Read what our Children’s specialist Solicitor, Lucinda Connell, of Major Family Law, the top divorce and children’s leading specialist solicitors says: The President of the High Court Family Division, Sir James Munby, has made a formal declaration that UK law unfairly discriminates against single parents with children born through surrogacy and is incompatible with their human rights.

In the case of Re Z (A Child) (No 2) [2016] EWHC 1191 (Fam) an application had been brought by the biological father of the child ‘Z’, a 21 month old boy born through a recognized US surrogacy arrangement and who lives with his British single father in the UK.    Last year, the court denied Z’s father a UK parental order (which would extinguish the responsibilities of the surrogate and lead to the issue of a birth certificate for Z in the father’s name) because only couples – and not single persons – are permitted to apply.  The court ruled that the surrogate who had carried Z (who lives in the USA, is not his biological mother and has no legal status there) had sole decision-making rights in the UK.  Z was made a ward of court, which means the court safeguards his welfare and makes decisions about his care.  The High Court has now said that that decision, although legally necessary, was incompatible with both the father’s and the child’s human rights, and that the law discriminates unfairly against both the father and Z.

In an unprecedented move, the Secretary of State for Health, having seen the father’s arguments, conceded that the law was incompatible with human rights legislation and did not oppose the father’s application.  The government has not yet said whether it plans to take action to change the law.  Although it is for Parliament to change the law, declarations of incompatibility from the High Court carry significant weight and to date all but one of the 20 final declarations made by the court under the Human Rights Act have prompted legal change.

Responding to the judgment, Z’s father said:

“I am delighted by today’s ruling which finally confirms that the law is discriminatory against both my family and others in the same situation. I persevered with the legal action because I strongly felt that my son should be in the same legal position as others born through surrogacy. I have a son who I love dearly and as part of this process there was a rigorous court assessment that confirms that I am a good parent. I am now eagerly waiting to hear what the Government will do so my son does not need to indefinitely remain a ward of court.”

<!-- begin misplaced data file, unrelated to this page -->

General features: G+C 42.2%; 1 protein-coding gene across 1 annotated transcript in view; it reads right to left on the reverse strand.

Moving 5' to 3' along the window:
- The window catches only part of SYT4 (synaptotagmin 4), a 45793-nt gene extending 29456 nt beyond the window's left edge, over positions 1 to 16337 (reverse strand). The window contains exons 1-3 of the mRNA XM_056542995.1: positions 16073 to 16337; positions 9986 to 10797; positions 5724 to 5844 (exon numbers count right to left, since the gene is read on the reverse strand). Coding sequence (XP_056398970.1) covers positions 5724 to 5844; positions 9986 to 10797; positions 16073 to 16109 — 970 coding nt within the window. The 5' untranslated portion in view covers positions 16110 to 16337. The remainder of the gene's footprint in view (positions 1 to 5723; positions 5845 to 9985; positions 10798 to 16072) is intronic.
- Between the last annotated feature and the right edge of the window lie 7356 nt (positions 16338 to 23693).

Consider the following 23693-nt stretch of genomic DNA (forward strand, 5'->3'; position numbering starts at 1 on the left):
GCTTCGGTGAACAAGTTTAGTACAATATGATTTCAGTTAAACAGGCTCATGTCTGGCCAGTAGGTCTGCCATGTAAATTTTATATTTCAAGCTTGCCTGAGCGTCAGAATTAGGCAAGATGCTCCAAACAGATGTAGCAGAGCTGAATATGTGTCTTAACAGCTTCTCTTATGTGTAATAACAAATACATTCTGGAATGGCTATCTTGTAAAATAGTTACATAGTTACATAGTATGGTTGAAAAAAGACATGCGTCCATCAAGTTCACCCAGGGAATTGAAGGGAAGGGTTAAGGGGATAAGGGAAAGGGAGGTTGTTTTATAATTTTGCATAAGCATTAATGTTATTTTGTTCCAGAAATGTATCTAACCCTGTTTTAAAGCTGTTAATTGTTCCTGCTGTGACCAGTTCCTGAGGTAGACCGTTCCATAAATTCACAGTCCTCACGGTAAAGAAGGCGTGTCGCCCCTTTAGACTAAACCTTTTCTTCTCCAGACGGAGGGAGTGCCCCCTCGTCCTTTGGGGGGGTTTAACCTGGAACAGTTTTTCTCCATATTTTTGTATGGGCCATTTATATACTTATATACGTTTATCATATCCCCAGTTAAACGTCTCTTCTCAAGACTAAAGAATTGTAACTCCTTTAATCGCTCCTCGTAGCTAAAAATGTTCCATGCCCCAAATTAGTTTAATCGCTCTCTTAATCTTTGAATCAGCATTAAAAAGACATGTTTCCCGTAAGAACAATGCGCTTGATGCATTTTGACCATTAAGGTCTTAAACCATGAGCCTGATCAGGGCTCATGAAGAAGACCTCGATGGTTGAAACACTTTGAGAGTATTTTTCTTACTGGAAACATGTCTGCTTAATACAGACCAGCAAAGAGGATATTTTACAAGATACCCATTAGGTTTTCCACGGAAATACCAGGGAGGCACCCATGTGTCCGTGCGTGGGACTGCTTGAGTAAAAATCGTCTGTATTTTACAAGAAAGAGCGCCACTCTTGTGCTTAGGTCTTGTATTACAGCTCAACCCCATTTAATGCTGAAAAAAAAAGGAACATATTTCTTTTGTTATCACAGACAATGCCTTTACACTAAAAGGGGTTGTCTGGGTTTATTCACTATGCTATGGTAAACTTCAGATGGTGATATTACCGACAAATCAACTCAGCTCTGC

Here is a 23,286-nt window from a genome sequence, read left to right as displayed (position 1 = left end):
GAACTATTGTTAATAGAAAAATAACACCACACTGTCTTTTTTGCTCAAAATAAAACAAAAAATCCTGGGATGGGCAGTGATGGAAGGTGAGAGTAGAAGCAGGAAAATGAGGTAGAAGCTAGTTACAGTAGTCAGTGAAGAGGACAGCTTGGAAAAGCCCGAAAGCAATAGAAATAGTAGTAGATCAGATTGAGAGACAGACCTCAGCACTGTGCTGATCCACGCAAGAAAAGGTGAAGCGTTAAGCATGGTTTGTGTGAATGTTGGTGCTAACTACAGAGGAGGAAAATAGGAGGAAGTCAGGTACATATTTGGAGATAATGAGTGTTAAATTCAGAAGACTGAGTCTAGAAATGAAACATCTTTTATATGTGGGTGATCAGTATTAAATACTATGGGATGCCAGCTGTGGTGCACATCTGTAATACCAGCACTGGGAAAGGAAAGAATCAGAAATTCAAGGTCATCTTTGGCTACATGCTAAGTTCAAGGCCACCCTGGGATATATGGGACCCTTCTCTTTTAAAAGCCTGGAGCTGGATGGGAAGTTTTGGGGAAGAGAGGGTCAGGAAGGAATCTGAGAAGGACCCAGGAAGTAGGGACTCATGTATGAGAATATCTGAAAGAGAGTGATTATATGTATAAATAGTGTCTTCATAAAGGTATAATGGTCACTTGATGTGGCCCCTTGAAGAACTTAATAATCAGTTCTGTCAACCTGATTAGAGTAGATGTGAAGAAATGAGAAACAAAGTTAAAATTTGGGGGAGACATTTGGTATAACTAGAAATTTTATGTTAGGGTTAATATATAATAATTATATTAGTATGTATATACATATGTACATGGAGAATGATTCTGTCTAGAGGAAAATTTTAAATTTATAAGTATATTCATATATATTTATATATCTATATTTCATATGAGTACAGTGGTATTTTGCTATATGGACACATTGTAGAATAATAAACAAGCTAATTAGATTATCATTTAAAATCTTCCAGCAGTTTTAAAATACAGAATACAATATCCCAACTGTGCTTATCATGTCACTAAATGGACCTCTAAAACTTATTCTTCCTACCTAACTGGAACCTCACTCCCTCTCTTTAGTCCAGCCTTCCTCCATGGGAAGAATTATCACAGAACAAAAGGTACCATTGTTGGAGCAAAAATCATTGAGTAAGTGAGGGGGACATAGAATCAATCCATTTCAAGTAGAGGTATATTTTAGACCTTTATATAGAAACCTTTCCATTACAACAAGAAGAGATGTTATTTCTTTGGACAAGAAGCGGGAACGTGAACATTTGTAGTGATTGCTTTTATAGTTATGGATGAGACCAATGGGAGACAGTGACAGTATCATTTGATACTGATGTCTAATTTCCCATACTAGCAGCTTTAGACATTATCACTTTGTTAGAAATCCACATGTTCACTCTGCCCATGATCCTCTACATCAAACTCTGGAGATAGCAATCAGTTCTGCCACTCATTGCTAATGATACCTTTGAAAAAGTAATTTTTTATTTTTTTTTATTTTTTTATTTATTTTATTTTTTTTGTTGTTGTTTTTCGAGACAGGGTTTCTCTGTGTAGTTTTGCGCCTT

Elizabeth Isaacs KC, leading counsel for Z’s father, said:

“Declarations of incompatibility are rarely made, so this is a very significant decision.  Having consented to the declaration, there is no reason why the government should not take swift action to change the law.  We hope that the law will be changed to enable a parental order to be granted for Z as soon as possible.”

The ruling comes amongst a growing body of voices calling for a more wide-ranging review of UK surrogacy law, which has not been updated since the 1980s, and which does not recognize surrogacy agreements and instead treats the surrogate and her husband as the legal parents.  In a Parliamentary debate in October 2014, Jessica Lee MP said UK surrogacy law was “outdated, limited and in places illogical”.  Last week Baroness Warnock, the architect of the UK’s surrogacy laws in the 1980s, told Radio 4 Woman’s Hour that she had ‘got surrogacy law wrong’ and that parents through surrogacy should be recognized as the legal parents of their children from birth.

Helen Prosser of Brilliant Beginnings, a leading non-profit UK surrogacy agency which helps parents through surrogacy both in the UK and the USA and is campaigning for legal reform, said:

“The discrimination against single parents is a pressing issue and we are delighted at the ruling, and the government’s sensible approach in supporting it.  However, there are also other significant problems with UK surrogacy law, which is failing children and driving increasing numbers of parents to enter into surrogacy arrangements overseas.  UK law on surrogacy is woefully outdated and out of step with modern reality, and we hope that this ruling will also highlight the need for a more thorough review of surrogacy law.”